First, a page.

In an interview last year with the US Ambassador to Sana’a, Gerald Feierstein reiterated to me America’s interest in his case. “Haidar Shaye is in jail because he was facilitating al-Qaeda and its planning for attacks on Americans and therefore we have a very direct interest in his case and his imprisonment,” he said. No evidence has ever been produced by either the US or Yemeni Government to support the claim that Shaye was facilitating any such attacks. Yemeni journalists have repeatedly expressed their lingering fear over America’s meddling in Shaye’s case. Many became afraid to report on air strikes. One Yemeni journalist, like Shaye a specialist on al-Qaeda, renamed himself an “analyst of Islamic groups” and refused to do TV interviews especially with Al Jazeera after what happened to Shaye.
Three military pilots killed in Yemen ambush: officials
Reuters via Yahoo! News — 5 May 2013
Suspected al Qaeda militants shot dead three Yemeni airforce pilots on Wednesday as they traveled to a southern airbase jointly used with U.S. forces to launch attacks on the group. The pilots were heading to the Al Anad air base in Lahj province when one of two militants riding a motor-bike opened fire on them with a machine gun, a security official said. “Three pilots were in one car and when they slowed down for a road bump, the militants ambushed them,” he told Reuters.
Abducted foreigners handed over to Omani authorities
Yemen Times — 9 May 2013
The foreigners were kidnapped in Sana’a and moved to outskirts of Sana’a before taken to Hareeb area in Marib then Al-Shihr in Hadramout and finally Hawf in Al-Mahra at the Omani boarders. Yemeni intelligence has been closely following their track trying to identify the best time and place to release them unharmed. However, the actual rescue came from the Hawf tribe itself who incited by the Yemeni government turned against the Al-Qaeda militants. The Omani side of the tribe went to the Yemeni side and warned them that by hosting Al-Qaeda and their hostages they will bring evil and doom to the tribe and hence worked together to arrest the terrorists and release the hostages.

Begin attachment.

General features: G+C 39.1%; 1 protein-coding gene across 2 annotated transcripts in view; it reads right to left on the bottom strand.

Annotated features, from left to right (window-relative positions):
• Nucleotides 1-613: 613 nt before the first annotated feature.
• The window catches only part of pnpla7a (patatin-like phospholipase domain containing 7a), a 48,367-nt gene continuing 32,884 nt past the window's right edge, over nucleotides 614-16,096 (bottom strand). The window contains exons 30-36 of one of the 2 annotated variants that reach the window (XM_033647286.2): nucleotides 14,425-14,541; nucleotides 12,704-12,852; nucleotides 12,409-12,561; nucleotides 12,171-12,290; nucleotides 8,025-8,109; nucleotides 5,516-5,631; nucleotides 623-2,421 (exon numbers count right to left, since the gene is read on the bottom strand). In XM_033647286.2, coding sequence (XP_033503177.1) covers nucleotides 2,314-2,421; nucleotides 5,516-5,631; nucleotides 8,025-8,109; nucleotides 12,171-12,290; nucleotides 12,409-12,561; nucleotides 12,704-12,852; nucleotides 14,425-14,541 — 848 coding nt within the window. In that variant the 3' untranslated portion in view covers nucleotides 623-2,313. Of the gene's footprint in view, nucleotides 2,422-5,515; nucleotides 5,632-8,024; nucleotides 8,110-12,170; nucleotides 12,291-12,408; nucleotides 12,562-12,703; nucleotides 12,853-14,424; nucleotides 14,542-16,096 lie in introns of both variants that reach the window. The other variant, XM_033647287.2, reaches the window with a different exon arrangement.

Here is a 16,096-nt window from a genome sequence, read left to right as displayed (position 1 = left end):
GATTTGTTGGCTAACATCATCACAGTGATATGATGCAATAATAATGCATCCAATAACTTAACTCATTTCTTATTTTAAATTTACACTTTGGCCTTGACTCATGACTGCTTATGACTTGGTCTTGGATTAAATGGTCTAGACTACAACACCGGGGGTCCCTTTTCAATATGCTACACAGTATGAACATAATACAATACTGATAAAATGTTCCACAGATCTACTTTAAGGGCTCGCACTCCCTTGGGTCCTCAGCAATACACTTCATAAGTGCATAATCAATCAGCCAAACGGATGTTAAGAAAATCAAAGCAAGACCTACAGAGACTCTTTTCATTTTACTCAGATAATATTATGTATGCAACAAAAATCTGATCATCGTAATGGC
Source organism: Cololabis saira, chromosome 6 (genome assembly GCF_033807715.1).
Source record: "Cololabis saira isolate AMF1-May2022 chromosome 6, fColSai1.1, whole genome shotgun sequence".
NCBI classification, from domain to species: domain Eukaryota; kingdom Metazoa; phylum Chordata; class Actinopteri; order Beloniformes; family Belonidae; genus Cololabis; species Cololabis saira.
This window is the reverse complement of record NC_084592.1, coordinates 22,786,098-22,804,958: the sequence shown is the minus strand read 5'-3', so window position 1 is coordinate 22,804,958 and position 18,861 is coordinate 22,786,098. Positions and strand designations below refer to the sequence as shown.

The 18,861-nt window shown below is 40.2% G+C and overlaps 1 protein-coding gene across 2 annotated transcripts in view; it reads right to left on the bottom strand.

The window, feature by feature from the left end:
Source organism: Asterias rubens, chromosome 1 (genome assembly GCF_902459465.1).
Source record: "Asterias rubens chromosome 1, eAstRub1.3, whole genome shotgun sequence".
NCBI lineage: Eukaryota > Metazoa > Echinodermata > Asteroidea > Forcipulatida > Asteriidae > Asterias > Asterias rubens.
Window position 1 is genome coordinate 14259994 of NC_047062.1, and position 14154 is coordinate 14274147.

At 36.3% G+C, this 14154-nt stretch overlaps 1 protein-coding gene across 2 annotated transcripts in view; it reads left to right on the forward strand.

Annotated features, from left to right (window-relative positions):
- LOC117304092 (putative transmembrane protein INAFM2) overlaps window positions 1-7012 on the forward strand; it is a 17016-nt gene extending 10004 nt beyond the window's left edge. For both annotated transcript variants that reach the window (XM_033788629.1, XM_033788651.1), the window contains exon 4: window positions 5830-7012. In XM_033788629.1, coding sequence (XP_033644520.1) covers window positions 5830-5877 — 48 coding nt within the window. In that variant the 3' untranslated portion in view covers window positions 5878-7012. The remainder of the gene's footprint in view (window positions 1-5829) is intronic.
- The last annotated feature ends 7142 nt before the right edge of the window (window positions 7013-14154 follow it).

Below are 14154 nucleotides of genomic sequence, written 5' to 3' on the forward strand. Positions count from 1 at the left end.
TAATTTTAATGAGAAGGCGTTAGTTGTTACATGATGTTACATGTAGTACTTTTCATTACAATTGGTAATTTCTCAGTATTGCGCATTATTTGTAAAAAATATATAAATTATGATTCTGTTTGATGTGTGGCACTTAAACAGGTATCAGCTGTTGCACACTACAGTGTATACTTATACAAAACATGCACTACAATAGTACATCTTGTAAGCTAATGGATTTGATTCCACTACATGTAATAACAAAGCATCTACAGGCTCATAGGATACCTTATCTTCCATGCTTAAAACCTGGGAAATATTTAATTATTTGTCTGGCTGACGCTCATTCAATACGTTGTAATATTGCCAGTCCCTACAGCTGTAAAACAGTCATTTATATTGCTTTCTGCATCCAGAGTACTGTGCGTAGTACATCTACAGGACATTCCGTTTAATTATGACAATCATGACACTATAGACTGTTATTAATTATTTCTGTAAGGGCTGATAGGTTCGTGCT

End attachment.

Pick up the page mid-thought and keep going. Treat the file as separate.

Protest in Al-Dailami Air Base in Sana’a leaves four injured
Yemen Times — 6 May 2013
On Tuesday, four soldiers from Yemen’s air force were wounded following an exchange of gunfire with the personal bodyguards of Brigadier Abdul Malik Al-Zuhairi, the chief of staff of the air forces and protesting soldiers. The gunfight took place at Al-Dailami Air Base in Sana’a. Prior to the shooting, dozens of soldiers had been calling for the release of salary bonuses which had been promised to them by the Ministry of Defense, said Lieutenant Colonel Abdulrahamn Al-Helaly. What began as a verbal argument with Al-Zuhairi escalated into something more violent, Al-Helaly added.
Soldiers in Marib defy senior officers
Yemen Times — 6 May 2013
Soldiers from the Third Infantry Brigade were acting alone when they set up checkpoints on the outskirts of the northern city of Marib last week. Despite complaints from locals—and disapproval from senior officers—these unofficial military checkpoints are still in place. Soldiers from the brigade disobeyed orders from their commander, Brigadier General Mansour Ayed, when they established roadblocks on main roads and the parameters of the city, where they say they are searching for Al-Qaeda suspects who may have killed four soldiers from the brigade last week. Brigadier General Ameen Al-Waeli said the men took the law into their own hands because “their colleagues were killed last week by terror groups.”
Arms seized in Taiz, but origin of weapons in question
Yemen Times — 6 May 2013
Security forces in Taiz arrested one suspect on Friday believed to be involved in an illegal arms shipment that came through Yemen last week in the Dobab district, a coastal area near Mocha Port in Taiz governorate. On Thursday, a boat filled with an estimated 20,000 various arms entered into a two-hour long gunfight with security personnel as it pulled into harbor. One soldier was wounded in the clashes and all suspected smugglers fled the scene, according to Taiz security.
Four killed and six injured in ongoing tribal confrontations in Sana’a
Yemen Times — 6 May 2013
Tribal confrontations between the Bani Al-Harith tribe and the Bani Hushaish that broke out on Saturday in the northern area of Sana’a continue. Men began firing at each other after a member of the Bani Hushaish tribe was killed, breaking a truce called by sheikhs from both parties last week. The two powerful tribes originally began attacking each other last week in a tribal dispute that claimed three lives and injured six injuries. All casualties were from the Bani Hushaish and details surrounding the original source of the dispute are unclear. Names of victims have not been released.